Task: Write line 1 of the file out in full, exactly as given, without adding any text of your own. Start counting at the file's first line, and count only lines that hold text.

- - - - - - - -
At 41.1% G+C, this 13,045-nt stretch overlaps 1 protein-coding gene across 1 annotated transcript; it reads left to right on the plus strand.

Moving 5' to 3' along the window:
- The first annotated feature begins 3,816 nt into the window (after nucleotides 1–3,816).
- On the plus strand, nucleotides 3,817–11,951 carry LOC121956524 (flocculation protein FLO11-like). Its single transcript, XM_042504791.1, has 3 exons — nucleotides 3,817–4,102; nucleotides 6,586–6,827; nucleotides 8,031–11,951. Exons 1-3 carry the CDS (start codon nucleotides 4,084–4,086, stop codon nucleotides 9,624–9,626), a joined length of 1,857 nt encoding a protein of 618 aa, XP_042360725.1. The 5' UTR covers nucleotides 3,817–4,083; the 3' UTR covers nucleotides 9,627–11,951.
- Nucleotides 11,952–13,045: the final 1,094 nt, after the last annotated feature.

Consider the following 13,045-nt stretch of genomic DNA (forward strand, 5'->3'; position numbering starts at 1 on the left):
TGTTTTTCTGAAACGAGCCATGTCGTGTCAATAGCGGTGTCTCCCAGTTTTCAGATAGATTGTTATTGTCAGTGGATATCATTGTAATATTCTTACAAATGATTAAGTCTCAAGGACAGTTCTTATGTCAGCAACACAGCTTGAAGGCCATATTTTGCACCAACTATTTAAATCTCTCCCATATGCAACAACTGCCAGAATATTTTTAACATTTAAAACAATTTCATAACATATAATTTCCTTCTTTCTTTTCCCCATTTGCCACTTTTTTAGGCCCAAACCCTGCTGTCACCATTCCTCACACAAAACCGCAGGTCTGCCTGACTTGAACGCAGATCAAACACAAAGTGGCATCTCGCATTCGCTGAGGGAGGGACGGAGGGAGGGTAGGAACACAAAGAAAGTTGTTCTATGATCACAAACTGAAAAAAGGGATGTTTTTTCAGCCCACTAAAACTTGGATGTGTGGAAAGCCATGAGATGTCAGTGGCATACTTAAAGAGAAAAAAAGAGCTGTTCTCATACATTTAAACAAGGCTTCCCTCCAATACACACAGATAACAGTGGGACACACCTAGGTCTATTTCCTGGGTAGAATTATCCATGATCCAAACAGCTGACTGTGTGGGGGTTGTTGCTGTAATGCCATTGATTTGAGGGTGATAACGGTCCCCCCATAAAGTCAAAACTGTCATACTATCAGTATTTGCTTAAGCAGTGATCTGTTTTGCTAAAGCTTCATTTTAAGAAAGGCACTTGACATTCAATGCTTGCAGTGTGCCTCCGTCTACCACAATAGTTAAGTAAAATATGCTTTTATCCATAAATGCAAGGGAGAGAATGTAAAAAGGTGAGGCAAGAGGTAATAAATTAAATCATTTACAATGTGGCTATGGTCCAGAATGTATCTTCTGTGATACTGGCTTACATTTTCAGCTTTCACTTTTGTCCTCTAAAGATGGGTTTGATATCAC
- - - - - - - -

At 41.1% G+C, this 13,045-nt stretch overlaps 1 protein-coding gene across 1 annotated transcript; it reads left to right on the plus strand.